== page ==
five hard to kill plants

Go Green without a Green Thumb: Decorate Your Apartment with Hard-to-Kill Plants

January 3, 2013 | Apartment Lifestyle, Green Living

Want to add some life to your living space? No, we don’t want you to throw a party—try getting some plants for your apartment. Using plants to decorate can really help make your new place feel like home.

Even if you’re the opposite of a green thumb, has a few kinds of plants for apartments that you’ll have a hard time killing. These are all hardy specimens and they should do fine indoors (even under your inexpert care).

Best Hard-to-Kill Plants:

rubber plantRubber Plants: These nigh-invulnerable houseplants are a great option for the forgetful. Called Ficus Robusta (if you’re feeling formal), rubber plants have deep red leaves that add a bit of color. All you have to do to keep a rubber plant alive is check the soil every so often; when it gets dry down to one inch, hook your friend up with a drink of water.

African VioletAfrican Violets: When you use plants to decorate you get some natural romance. We’re talking about flowers, of course. While cut flowers may dazzle your date, African Violets in blue, pink, or purple can give your apartment a similar blush of color. Water them once a week and let the love bloom. (Assuming you love your plants, which you should.)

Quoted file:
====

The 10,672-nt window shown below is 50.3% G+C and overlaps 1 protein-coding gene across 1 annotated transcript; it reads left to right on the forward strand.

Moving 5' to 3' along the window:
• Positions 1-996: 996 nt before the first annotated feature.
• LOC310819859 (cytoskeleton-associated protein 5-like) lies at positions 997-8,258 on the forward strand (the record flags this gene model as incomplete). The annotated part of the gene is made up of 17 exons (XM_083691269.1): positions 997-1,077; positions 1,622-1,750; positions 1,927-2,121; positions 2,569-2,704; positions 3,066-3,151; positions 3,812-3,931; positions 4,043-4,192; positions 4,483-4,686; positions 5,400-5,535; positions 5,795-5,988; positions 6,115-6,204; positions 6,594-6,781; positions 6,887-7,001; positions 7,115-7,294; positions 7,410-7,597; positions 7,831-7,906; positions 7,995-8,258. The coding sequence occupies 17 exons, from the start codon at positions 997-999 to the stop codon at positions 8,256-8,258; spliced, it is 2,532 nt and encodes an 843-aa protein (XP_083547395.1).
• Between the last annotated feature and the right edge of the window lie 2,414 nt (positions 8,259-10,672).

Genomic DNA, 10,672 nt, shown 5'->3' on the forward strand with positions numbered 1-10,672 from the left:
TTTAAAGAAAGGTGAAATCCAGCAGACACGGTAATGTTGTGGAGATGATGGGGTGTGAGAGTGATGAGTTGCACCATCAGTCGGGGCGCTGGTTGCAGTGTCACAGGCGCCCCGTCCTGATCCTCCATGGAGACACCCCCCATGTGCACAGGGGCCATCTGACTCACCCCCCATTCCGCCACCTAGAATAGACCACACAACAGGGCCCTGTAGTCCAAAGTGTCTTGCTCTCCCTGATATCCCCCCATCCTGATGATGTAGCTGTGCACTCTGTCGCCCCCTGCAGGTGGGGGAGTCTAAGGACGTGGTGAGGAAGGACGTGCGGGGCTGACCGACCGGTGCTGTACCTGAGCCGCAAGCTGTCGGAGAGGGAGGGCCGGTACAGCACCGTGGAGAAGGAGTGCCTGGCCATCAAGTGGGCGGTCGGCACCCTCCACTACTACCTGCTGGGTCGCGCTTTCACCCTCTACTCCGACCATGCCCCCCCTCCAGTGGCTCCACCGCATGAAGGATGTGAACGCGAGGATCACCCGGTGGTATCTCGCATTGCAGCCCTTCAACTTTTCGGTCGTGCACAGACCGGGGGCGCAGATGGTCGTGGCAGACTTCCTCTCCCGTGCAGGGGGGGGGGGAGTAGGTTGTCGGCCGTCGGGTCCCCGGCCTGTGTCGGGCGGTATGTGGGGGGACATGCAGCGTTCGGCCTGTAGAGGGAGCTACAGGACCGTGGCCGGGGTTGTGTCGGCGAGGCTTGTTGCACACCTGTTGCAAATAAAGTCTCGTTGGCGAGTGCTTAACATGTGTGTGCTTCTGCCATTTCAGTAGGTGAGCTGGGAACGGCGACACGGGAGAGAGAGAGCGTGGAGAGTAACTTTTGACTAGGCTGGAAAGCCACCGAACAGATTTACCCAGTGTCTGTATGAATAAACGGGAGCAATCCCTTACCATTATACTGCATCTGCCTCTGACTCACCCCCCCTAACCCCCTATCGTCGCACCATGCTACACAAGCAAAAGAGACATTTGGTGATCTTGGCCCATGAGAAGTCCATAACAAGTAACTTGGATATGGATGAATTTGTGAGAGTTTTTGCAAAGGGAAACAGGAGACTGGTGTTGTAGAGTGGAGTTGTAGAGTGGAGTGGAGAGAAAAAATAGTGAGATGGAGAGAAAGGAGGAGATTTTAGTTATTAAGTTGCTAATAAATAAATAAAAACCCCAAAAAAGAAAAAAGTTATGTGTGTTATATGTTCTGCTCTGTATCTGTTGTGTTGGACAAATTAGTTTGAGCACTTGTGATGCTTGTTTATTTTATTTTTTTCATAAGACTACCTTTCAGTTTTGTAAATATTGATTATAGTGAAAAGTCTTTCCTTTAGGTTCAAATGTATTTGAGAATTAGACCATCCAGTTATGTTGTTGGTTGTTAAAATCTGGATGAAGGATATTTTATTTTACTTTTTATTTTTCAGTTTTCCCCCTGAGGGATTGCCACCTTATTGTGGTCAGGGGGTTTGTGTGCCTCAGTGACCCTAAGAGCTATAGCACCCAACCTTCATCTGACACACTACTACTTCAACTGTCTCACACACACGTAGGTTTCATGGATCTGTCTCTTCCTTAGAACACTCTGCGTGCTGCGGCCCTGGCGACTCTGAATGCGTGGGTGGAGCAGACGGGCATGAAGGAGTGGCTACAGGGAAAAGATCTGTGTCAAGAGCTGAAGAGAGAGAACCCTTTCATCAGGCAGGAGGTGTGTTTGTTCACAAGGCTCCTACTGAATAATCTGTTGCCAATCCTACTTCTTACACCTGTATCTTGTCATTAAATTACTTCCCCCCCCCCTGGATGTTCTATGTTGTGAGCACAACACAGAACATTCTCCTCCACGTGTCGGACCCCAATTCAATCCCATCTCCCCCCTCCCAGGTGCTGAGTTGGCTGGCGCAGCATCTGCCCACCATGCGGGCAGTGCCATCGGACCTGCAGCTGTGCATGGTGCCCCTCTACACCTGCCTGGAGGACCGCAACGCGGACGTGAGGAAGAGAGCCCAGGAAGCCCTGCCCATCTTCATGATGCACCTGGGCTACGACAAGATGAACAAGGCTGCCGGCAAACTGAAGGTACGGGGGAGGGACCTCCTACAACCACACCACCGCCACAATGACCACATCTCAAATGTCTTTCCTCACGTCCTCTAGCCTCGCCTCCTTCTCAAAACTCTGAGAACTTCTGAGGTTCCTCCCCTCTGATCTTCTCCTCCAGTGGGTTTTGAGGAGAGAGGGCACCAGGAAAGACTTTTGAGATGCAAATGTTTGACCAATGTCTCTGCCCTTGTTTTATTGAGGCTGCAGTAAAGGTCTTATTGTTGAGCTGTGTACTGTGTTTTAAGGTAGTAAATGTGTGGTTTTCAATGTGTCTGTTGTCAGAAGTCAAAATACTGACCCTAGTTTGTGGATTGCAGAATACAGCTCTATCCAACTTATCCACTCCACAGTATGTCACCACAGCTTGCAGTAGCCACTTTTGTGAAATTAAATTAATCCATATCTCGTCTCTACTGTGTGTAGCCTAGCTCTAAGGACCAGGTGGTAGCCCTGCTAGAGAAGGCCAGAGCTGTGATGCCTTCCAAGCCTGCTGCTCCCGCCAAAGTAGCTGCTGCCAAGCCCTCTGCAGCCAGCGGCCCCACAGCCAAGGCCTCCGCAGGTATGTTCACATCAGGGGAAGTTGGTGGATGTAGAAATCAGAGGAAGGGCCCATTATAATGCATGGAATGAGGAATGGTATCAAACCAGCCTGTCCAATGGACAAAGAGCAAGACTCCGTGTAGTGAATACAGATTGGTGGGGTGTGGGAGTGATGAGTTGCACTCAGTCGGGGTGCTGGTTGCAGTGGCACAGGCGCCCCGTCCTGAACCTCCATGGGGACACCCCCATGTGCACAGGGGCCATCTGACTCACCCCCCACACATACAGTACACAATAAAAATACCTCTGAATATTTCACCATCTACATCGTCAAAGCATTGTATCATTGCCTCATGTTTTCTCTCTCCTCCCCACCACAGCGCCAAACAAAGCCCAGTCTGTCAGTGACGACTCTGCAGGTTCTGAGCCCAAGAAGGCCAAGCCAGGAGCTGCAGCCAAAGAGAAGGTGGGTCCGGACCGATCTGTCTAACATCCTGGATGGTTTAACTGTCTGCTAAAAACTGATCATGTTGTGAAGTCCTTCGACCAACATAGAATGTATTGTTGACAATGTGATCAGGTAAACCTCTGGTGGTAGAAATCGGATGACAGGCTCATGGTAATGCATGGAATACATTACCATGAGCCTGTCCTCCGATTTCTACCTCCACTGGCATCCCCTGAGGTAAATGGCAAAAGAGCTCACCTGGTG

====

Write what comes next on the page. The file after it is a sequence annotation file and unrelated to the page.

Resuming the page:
Eternity PlantsEternity Plants: The Zamioculcas zamiifolia is known as the eternity plant because, well, it’s as independent as you are. It needs little in the way of light, you can water it as infrequently as two or three times a month, and it’s resistant to pests. (Hopefully, you are too.) These beauties come from Zanzibar, so if you’re using plants to decorate as well as invigorate your apartment, score one for the exotics.

Go Green Without a Green Thumb_4Spider Plants: These are popular plants for apartments for a few good reasons. 1) You can hang them in pots from hooks so their leaves trail down, decorating upper spaces. 2) They barely need any attention, just the occasional watering. 3) They will periodically send out stems with their own “baby” plants. Look for the little root clusters, separate the baby spider plant from its parent’s stem, and replant it. Soon your house will be filled with foliage. And that’s much better than it being filled with spiders.

cactusDesert Cactus: Still feeling nervous about accepting responsibility for a living thing? No sweat. Find a window. Put a desert cactus in front of it. Send a little water the plant’s way, cross your fingers, and maybe you’ll get a flower or two!


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